What happens is that your room has a massive dip in a certain bass frequency so you boost that a bunch to get it to come out. Well you go to play that back somewhere else and suddenly that frequency is so loud that overpowers everything else. In another case, you find a frequency really loud so you cut it back a bunch only to find that it has now disappeared when you’re listening somewhere else. This is both really annoying and time-consuming as you’re never sure how your mix is going to translate. This is where room treatment steps in.
Room treatment absorbs the sound waves bouncing around in your room and evens out the frequencies. This leads to much more accurate decisions as you don’t have the same nulls and peaks. Properly setup room treatment also enhances your stereo imaging greatly allowing you to place instruments properly in a mix.
So what is room treatment? Well, I’ll start by telling you what it is NOT. It is NOT foam. It is NOT egg crates. It is not blankets. Proper room treatment is absorbers that absorb frequencies across the entire audible range. If you put up some foam, it may sound better because it can take care of some of the higher frequencies that cause comb-filtering (the sound you hear when you clap your hands in a room), but it doesn’t have the mass to absorb low and mid-range frequencies. You’ve now just put your room even further out of whack because you are only taking care of some frequencies. The same thing goes with egg crates, blankets, books and other things. You can make your own broadband absorbers or you can check out stuff from companies like GIK, RealTraps, and others. A broadband absorber starts at around 4″ thick or thicker. I’ll blog a bit later about how to build your own, but they don’t have to be expensive.
3. Interface/Soundcard/DAC. Pretty much every soundcard or interface has a DAC built in. A DAC turns digital things (such as music stored on your computer) into analog things (such as actual sound that can come out of your speakers). It requires converting digital information into actual electrical signals which requires computing power and complicated algorithms. Cheap soundcards use cheap DACs which can lead to “fuzzy” or “blurry” sounding mixes because they don’t do a good job of the conversion. Most modern interfaces have decent enough DACs that you will not notice an upgrade until you have some seriously good monitors in a seriously good sounding room (via treatment or design). If you’re using the built-in soundcard on your computer, you may notice a difference upgrading to a better DAC or interface, but not if you don’t have good monitors in a good sounding room.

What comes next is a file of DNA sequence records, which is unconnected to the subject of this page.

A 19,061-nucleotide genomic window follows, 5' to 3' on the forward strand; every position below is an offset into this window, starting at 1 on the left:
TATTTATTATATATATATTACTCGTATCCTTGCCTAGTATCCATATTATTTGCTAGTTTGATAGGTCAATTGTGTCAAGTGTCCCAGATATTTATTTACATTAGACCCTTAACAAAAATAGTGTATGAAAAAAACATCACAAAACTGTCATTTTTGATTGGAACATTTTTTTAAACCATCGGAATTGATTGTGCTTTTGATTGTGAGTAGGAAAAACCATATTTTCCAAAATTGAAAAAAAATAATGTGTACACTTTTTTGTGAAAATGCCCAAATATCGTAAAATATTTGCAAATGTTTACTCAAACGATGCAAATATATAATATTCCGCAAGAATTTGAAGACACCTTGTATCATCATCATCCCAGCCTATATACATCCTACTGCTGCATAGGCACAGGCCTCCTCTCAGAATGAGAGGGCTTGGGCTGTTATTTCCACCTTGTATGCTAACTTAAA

4. Cables. There’s a lot of hype out in the world about cables. I’m not going to get into that, but IN MY OPINION, you are NOT going to notice an audible difference between a $20 cable and a $100 cable (seriously, do a double-blind test). However, you do need to choose the right kind of cables for monitoring. Most professional or semi-professional audio gear can use balanced cables for raw audio signals. The benefit of a balanced cable over an unbalanced one is that a balanced cable has shielding that can block out outside noise. This can be very important, especially if you have long cables connecting your monitors as the longer the cable, the more susceptible to noise it will be. Another thing to note is that while you may not notice a difference between a cheap or an expensive cable when it comes to sound, you will notice a difference in the connectors, how easily the cable tangles, and the longevity of the cable. Keep that in mind while you’re shopping.
Anyway, hope that helps! Leave me a comment if you have any questions!